A member of the Microsoft security team watches over the newly unveiled Xbox One videogame console at the Microsoft campus in Redmond, Washington, on May 21, 2013.
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July 20, 2015 1:06 PM EDT

It’s axiomatic to the game console wars that a vocal minority will forever turn the “which to buy” debate into a fracas over technical exotica. Microsoft’s Xbox One has suffered more than Sony’s PlayStation 4 in this regard, struggling to hit today’s high-def sweet spot (1o80p) in faceoffs with its more popular rival. It hasn’t helped that the Xbox One looks like a kludgy 1980s desktop computer, a throwback to boxy “kitchen sink” power design.

But on balance, the Xbox One remains a fine choice in 2015, flush with outstanding exclusives, a lower price tag and increasingly close integration with Microsoft’s ubiquitous Windows ecosystem. And those first-gen disparities between the Xbox One and PlayStation 4 have dwindled as development’s matured, proving both systems are well-matched powerhouses in the hands of experts.

Here’s a roundup of reasons to consider the Xbox One, mid-2015 edition.

Halo 5: Guardians

The only place to play the fifth installment in Microsoft’s storied sci-fi Halo series is the Xbox One. Halo 5: Guardians arrives October 27—a week earlier for Limited Collector’s Edition buyers. And if you want to replay the first four games remastered for Xbox One, the Halo Master Chief Collection, whose online features were still in triage through the early part of this year, looks to finally be in solid shape.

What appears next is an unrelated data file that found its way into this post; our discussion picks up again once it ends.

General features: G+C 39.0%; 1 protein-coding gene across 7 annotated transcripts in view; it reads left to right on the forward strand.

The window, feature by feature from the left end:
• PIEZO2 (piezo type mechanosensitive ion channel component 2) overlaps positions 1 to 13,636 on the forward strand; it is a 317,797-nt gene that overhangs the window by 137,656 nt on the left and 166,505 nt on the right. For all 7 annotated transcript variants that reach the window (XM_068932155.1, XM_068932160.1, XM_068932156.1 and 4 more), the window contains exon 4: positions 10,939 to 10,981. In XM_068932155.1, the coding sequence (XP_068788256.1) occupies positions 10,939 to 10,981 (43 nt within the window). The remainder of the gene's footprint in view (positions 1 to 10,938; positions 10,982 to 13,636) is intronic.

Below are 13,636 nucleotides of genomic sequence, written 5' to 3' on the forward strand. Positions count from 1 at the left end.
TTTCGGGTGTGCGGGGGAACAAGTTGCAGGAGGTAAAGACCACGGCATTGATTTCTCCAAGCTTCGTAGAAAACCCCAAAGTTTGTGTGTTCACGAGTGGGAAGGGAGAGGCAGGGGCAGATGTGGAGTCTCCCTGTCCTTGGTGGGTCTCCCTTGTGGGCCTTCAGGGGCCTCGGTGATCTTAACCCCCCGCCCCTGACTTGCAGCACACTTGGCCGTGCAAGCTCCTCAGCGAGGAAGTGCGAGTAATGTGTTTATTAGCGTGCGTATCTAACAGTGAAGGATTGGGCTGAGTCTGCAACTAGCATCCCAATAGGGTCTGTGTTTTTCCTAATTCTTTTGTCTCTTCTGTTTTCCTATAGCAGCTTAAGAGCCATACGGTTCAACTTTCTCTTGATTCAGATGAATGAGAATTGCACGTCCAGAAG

Beyond Halo? Formidable Xbox One exclusives out now or coming this year include Sunset Overdrive, Ori and the Blind Forest, Cuphead, Titanfall, Rise of the Tomb Raider and Forza Motorsport 6.

Your friends play on Xbox Live

Social networks are the future of any online-focused platform. No one save Sony and Microsoft have the hard statistical data accounting for who played what, where and how often on the PlayStation 3 and Xbox 360, but if your friends mostly live on Xbox Live, abandoning your pals to play with strangers may be out of the question. (Note that Xbox Live runs $60 a year, and it’s mandatory if you want to play games or do much of anything else with the Xbox One online.)

You can stream Xbox One games to a Windows 10 PC

You’ll need a Windows 10 computer, of course, but if you already have a prerelease version of the operating system (or plan to get one when the public version of Windows 10 arrives on July 29) and you like the idea of cordless platform interoperability, this slick little bonus feature just emerged from beta.

Sidebar: Microsoft plans to reintroduce cross-platform gaming (Xbox One and Windows 10 PCs) with Fable Legends later this year. And Windows 10 will itself soon replace the Xbox One’s native operating system as part of Microsoft’s ongoing OS unification strategy.

It’s cheaper than Sony’s PlayStation 4

By only $50 ($350 versus $400), sure. But that’s more than the price of a used game and nearly the price of a new one. If you want the least expensive game console, that’s technically Nintendo’s Wii U. But if you want the least expensive (upfront) platform that plays third-party games like Grand Theft Auto V, The Witcher 3 and Batman: Arkham Knight, the Xbox One wins the price tag war — for now.

Backward compatibility

Console-makers are under no obligation to retrofit their flagship systems with prior-gen titles, but when they do, no one’s going to complain. The Xbox 360 has a powerful back library well worth preserving. The initial list of backward compatible games (in beta, as part of the Xbox One preview program) may look small, but expect it to grow, and anything that made piles of cash to appear on it eventually.

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Write to Matt Peckham at matt.peckham@time.com.

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